(Click the thumbnail to open a large image.)
The past few years have seen some articles (such as this excellent recent one) about digitized archives of historical photos, particularly in the USA. These photo collections are historical treasure troves, but media treatments of them are necessarily limited in scope. Why not go directly to the source and browse the archives yourself?
One way to find interesting photos is to search on the photographer’s name and browse the results. Some names to start with might be these from the FSA:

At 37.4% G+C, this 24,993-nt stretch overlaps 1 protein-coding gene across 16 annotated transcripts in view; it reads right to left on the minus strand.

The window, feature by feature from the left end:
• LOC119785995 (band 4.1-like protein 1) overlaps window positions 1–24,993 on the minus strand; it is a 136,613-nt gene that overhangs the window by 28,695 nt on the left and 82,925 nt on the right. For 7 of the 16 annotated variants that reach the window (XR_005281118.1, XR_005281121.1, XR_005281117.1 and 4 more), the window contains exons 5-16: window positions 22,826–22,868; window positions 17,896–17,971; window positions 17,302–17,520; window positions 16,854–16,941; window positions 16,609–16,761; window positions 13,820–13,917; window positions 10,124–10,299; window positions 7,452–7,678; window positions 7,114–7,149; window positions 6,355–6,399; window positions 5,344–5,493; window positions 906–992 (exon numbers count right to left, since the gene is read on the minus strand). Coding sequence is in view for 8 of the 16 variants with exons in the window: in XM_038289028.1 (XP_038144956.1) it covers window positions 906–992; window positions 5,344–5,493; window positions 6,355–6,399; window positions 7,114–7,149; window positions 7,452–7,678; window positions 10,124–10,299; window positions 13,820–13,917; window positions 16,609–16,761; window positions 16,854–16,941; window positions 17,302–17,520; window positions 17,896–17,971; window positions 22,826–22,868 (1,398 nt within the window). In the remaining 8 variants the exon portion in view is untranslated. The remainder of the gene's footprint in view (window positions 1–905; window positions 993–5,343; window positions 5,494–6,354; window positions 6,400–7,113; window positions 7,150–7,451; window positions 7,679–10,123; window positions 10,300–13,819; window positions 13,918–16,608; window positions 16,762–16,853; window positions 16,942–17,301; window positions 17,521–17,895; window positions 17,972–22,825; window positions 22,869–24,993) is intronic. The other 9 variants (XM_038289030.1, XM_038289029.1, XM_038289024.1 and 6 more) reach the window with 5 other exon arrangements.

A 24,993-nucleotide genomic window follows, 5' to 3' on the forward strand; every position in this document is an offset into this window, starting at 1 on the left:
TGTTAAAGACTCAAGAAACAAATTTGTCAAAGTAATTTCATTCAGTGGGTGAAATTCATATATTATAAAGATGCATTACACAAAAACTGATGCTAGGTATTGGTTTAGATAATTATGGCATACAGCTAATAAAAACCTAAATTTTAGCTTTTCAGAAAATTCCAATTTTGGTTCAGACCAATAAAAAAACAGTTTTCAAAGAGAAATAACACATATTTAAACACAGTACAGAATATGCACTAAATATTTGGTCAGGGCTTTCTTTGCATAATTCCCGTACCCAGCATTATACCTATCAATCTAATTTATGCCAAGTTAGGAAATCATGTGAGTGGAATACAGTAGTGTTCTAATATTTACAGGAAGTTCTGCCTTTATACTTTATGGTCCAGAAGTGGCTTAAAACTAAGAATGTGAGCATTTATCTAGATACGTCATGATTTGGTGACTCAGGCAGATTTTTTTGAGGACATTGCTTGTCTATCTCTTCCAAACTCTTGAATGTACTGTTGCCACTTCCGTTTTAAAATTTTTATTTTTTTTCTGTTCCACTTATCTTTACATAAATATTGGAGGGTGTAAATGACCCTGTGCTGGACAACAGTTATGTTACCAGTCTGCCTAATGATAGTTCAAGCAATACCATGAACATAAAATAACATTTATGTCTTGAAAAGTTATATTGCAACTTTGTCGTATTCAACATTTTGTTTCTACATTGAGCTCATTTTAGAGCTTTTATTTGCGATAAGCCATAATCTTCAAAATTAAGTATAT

I’m sure there are many others whose work is worth a look, but these will get you started.
Many of the photos — including, I assume, all of the FSA images — are in the public domain. Even better, you can download full-sized scans of many of these photos and make high-quality prints.
(Via the Streetphoto forum.)
UPDATE: The FSA photos, interesting as they are as historical documents, are also superb examples of propaganda. If you look at them it’s difficult not to come away thinking warm thoughts about New Deal programs. Of course that’s what the people who commissioned the photos, and the people who made them, had in mind. In hindsight it’s clear that those New Deal programs didn’t do much, if any, good. But look at the photos and you will almost want to believe the myths. (Not that valuable historical documents aren’t generally produced by people with agendas — who else produces documents? — but it’s prudent to keep the agendas in mind.)